Your So-Called Friends

Before she died, my mother repeated something that she had frequently told me when I was growing up: that you can and should do everything possible to help out someone in need, especially your friends. You can make a sacrifice for your friends if you must because someone needs you. But never believe they will do the same for you, or that anyone will be there when you need it.

Okay, so my mother isn't really dead, but I thought a deathbed confessional might be a great lead-in. But I am telling the truth when I repeat her life lesson to me: be good, be giving, but trust no one.

Your friends are the people that can make your relationships look tame by comparison. Friendships are much harder to maintain, easier to shatter, and more difficult to repair. How many times did you take a friend's criticism as though you heard a stinging rebuke from off the mountaintop? The hours you spent going over the conversation in your mind, analyzing, parsing, looking for subtle shades of meaning in a friend's words?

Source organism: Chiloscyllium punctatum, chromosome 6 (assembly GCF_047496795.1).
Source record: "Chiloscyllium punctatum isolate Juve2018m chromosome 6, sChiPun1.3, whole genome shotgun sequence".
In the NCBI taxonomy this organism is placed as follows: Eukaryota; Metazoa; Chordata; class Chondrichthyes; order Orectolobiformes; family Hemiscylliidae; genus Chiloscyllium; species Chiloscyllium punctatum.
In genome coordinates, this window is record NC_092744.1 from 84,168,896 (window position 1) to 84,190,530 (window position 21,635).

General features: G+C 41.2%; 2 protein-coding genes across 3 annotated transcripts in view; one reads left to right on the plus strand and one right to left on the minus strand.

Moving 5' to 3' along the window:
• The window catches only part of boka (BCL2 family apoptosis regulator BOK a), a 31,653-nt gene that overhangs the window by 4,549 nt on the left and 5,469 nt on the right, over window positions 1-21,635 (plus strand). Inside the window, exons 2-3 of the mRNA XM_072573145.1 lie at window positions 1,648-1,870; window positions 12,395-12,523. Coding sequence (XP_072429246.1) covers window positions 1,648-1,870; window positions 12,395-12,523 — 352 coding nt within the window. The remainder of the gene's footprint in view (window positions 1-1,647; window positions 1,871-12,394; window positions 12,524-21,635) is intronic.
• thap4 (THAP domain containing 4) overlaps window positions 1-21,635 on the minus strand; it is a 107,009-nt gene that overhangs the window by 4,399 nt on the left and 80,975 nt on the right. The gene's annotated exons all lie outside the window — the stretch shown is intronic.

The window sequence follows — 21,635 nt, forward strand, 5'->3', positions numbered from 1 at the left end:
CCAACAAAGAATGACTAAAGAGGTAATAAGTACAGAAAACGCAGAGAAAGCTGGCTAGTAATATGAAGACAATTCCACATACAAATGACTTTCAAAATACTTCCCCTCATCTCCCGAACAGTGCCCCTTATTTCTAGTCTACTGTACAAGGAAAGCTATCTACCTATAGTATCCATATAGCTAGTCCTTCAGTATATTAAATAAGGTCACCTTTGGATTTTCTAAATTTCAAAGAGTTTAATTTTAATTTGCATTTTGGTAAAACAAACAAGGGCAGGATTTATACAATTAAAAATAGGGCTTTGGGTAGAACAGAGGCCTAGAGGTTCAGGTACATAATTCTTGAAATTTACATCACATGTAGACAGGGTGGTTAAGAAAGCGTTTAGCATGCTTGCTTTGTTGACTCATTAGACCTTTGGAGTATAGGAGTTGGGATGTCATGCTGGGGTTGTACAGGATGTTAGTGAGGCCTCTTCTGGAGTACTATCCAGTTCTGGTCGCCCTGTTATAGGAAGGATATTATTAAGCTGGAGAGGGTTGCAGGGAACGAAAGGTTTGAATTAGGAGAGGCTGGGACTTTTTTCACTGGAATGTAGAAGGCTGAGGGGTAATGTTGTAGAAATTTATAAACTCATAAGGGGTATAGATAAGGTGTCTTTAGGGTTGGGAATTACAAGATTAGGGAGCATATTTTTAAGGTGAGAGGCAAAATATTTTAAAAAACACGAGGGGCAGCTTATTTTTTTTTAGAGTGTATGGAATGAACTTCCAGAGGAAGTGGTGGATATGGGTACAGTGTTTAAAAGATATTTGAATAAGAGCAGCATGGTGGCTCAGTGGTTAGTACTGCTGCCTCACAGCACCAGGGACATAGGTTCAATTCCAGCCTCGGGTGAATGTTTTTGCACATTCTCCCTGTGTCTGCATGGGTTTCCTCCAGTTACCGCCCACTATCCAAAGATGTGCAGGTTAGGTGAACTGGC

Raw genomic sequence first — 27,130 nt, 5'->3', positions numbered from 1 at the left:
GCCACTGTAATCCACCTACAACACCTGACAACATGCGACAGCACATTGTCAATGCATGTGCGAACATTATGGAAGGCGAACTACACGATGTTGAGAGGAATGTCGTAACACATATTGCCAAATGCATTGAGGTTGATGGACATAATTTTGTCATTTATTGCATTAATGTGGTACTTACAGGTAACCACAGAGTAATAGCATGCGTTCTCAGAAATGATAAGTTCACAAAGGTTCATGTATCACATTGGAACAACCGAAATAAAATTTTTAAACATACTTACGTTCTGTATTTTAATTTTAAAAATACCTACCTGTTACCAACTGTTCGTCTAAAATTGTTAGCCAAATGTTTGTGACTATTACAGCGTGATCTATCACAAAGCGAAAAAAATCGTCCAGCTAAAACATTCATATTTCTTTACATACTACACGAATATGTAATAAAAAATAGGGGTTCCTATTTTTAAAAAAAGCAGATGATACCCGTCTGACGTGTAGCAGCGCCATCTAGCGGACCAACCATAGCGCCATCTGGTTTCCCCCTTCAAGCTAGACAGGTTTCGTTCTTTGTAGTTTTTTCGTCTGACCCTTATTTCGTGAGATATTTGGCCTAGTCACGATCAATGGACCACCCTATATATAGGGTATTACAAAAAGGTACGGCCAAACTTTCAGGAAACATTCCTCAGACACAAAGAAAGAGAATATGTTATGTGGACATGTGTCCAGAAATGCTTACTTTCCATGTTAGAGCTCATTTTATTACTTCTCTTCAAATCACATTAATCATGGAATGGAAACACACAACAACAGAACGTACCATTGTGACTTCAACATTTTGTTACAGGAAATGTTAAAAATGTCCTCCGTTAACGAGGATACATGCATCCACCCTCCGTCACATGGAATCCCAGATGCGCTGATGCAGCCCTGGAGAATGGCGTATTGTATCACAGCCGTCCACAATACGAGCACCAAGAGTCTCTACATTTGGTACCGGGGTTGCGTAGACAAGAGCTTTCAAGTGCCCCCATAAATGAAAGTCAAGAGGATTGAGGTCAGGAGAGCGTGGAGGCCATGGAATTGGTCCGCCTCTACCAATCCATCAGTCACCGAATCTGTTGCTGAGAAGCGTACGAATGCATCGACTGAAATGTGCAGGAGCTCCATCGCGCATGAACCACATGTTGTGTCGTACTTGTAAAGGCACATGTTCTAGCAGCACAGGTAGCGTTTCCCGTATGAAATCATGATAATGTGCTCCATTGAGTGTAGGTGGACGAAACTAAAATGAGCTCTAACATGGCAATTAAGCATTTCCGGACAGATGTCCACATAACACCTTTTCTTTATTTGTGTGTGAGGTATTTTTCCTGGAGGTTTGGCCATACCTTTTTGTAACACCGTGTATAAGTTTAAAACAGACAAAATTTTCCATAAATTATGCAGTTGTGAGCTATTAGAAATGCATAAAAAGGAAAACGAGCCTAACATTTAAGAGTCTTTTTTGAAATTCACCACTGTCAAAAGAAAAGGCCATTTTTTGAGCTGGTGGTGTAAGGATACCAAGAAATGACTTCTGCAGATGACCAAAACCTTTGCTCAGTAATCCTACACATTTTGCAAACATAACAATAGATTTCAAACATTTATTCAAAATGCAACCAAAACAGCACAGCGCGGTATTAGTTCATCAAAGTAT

Your friends are the people who can make or break what kind of person you are. There are, of course, people who claim to be your friends and can drag you down on many levels to the point you hit rock bottom. Yet friendships are like your other relationships (minus the sexual intimacy, of course), and that means that more things change, the more they stay the same.

Friendships can be as demanding as relationships, and they can be also be just as unequal. In many relationships, there is a level of inequality that is often compensated for by intimacy. In friendships, the intimacy can be just as powerful and meaningful, only it's generally not expressed in sexual terms. But the feelings of rejection by friends is as powerful as rejecting a lover.